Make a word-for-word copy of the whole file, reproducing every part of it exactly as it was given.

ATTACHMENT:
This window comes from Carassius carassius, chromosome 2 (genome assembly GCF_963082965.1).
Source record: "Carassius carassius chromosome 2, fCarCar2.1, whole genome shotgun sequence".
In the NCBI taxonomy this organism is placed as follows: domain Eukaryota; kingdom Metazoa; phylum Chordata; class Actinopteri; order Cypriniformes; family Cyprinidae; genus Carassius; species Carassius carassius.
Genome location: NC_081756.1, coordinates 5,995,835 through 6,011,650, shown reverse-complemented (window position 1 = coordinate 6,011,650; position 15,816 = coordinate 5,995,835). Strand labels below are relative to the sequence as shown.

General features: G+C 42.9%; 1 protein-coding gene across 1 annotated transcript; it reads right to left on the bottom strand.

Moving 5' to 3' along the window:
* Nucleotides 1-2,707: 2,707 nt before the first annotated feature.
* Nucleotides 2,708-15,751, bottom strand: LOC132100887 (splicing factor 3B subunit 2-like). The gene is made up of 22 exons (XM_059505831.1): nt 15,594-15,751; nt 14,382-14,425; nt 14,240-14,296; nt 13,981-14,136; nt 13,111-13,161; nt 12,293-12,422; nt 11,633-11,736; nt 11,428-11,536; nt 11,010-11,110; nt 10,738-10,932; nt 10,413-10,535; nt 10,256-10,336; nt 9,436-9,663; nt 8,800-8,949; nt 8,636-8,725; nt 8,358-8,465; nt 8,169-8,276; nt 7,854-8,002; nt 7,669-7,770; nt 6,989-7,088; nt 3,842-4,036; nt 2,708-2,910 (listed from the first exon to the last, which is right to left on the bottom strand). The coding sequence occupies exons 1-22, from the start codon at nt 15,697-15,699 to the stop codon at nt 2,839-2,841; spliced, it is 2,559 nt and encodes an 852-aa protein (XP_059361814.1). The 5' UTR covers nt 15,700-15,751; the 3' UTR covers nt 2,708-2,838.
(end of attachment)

This window comes from Carassius carassius, chromosome 2 (genome assembly GCF_963082965.1).
Source record: "Carassius carassius chromosome 2, fCarCar2.1, whole genome shotgun sequence".
In the NCBI taxonomy this organism is placed as follows: domain Eukaryota; kingdom Metazoa; phylum Chordata; class Actinopteri; order Cypriniformes; family Cyprinidae; genus Carassius; species Carassius carassius.
Genome location: NC_081756.1, coordinates 5,995,835 through 6,011,650, shown reverse-complemented (window position 1 = coordinate 6,011,650; position 15,816 = coordinate 5,995,835). Strand labels below are relative to the sequence as shown.

General features: G+C 42.9%; 1 protein-coding gene across 1 annotated transcript; it reads right to left on the bottom strand.

Moving 5' to 3' along the window:
* Nucleotides 1-2,707: 2,707 nt before the first annotated feature.
* Nucleotides 2,708-15,751, bottom strand: LOC132100887 (splicing factor 3B subunit 2-like). The gene is made up of 22 exons (XM_059505831.1): nt 15,594-15,751; nt 14,382-14,425; nt 14,240-14,296; nt 13,981-14,136; nt 13,111-13,161; nt 12,293-12,422; nt 11,633-11,736; nt 11,428-11,536; nt 11,010-11,110; nt 10,738-10,932; nt 10,413-10,535; nt 10,256-10,336; nt 9,436-9,663; nt 8,800-8,949; nt 8,636-8,725; nt 8,358-8,465; nt 8,169-8,276; nt 7,854-8,002; nt 7,669-7,770; nt 6,989-7,088; nt 3,842-4,036; nt 2,708-2,910 (listed from the first exon to the last, which is right to left on the bottom strand). The coding sequence occupies exons 1-22, from the start codon at nt 15,697-15,699 to the stop codon at nt 2,839-2,841; spliced, it is 2,559 nt and encodes an 852-aa protein (XP_059361814.1). The 5' UTR covers nt 15,700-15,751; the 3' UTR covers nt 2,708-2,838.